In order to create revenue to pay back investors in a TIF model, the report notes, cities must take on a project that creates value – for example, one that leads to an increase in development, such as in the case of Hudson Yards. These types of infrastructure projects are “complex, extensive and time-consuming,” so government officials should make sure their public agencies operate as “streamlined, decision-making structures” before they proceed with such a financing approach, the report says.
Cities are increasingly turning to user charges like bridge tolls as a way to fund infrastructure projects, the report also points out. This revenue stream often seems fairer to community members, as it offers a direct match between the population using the service and the population who pays for it. User charging cannot only raise funds for infrastructure improvements, but also change citizen behavior and achieve greater policy goals, as in the case of Tel Aviv’s dynamic tolling system.
In 2011, the city set up a new “Fast Lane” on its heavily congested Highway 1, the road to the Tel Aviv airport, as well as video cameras and sensors along the highway to measure traffic volume. Drivers who want to avoid traffic can pay to enter the Fast Lane, but the toll changes based on congestion: As traffic volume and demand for the Fast Lane increase, so does the price – publicized to drivers on signs along the highway. The lane encourages carpooling by waiving the toll for vehicles with three or more passengers and supports public transit: Part of the toll revenue funds a commuter bus that is free to all passengers. Because the Fast Lane prevents stop-and-go traffic, even at rush hour, it allows drivers to maintain optimal speeds and prevents carbon emissions.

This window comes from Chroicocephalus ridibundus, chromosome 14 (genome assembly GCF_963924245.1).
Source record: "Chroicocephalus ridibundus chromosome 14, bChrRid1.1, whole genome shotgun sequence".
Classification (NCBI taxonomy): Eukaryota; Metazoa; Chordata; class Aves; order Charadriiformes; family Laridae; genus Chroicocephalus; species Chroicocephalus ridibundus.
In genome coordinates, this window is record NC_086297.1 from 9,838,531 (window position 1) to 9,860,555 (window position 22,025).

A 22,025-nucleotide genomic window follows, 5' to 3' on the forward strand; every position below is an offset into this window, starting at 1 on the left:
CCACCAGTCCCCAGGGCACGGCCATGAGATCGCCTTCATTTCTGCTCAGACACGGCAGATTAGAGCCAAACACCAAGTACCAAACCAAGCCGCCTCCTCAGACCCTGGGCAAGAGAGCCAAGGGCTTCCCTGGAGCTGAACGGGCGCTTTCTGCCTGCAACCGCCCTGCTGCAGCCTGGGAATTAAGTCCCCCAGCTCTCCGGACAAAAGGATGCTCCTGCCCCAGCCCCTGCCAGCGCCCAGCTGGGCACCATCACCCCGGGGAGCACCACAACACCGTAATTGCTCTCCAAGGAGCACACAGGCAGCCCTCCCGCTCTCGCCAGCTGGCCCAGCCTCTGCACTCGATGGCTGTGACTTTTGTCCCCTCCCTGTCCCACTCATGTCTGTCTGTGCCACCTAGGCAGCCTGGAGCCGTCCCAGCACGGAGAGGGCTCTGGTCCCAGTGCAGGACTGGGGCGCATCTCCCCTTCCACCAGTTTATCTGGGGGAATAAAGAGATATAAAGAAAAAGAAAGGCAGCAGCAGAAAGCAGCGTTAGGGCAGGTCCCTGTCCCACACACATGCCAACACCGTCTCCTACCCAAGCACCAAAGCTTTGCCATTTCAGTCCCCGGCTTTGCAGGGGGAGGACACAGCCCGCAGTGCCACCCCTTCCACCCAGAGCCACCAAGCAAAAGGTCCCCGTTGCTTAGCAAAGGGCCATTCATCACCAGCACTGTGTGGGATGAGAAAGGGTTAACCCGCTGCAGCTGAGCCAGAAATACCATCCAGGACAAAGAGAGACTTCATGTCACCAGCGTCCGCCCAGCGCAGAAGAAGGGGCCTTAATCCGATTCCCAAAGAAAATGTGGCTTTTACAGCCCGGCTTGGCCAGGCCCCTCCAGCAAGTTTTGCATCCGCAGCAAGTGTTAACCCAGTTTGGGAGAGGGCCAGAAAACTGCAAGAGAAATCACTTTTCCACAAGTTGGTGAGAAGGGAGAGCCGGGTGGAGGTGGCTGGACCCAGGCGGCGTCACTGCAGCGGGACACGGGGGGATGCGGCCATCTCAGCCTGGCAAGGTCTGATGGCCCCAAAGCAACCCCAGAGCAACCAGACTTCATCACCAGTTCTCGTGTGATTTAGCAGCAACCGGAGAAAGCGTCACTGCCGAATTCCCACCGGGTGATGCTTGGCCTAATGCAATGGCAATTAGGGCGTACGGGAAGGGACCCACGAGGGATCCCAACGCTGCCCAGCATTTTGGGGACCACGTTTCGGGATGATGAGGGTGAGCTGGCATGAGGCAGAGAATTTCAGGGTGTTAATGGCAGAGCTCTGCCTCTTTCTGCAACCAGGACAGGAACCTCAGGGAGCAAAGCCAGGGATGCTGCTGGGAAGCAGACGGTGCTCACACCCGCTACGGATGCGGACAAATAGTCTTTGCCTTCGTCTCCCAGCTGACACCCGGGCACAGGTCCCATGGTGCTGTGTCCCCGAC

However, “Investor Ready Cities” reminds cities to clearly connect a user charge with a specific, new or additional service; users do not like to pay a fee if they feel that service was funded by existing taxes or charges.
In addition to such innovative funding and financing options, governments should also remember to look for ways to streamline their current operations, the report goes to say, to free up resources they could invest in new projects.
Cities clearly have many options to consider when attempting to raise revenue for infrastructure projects. As climate change’s impacts unfold and populations increase – putting a strain on cities and their aging infrastructure – cities that have the creativity to make the most of these funding models will be the ones that thrive.
“A city’s ability to deliver the necessary urban infrastructure for sustainable and effective growth is intrinsically linked to its ability to attract and retain capital, both in terms of human resources and talent as well as financial capital,” the report says. “At a time of intense competition between cities, the ability to attract such mobile capital will define success.”
Passionate about both writing and sustainability, Alexis Petru is freelance journalist based in the San Francisco Bay Area whose work has appeared on Earth911, Huffington Post and Patch.com. Prior to working as a writer, she coordinated environmental programs for Bay Area cities and counties. Connect with Alexis on Twitter at @alexispetru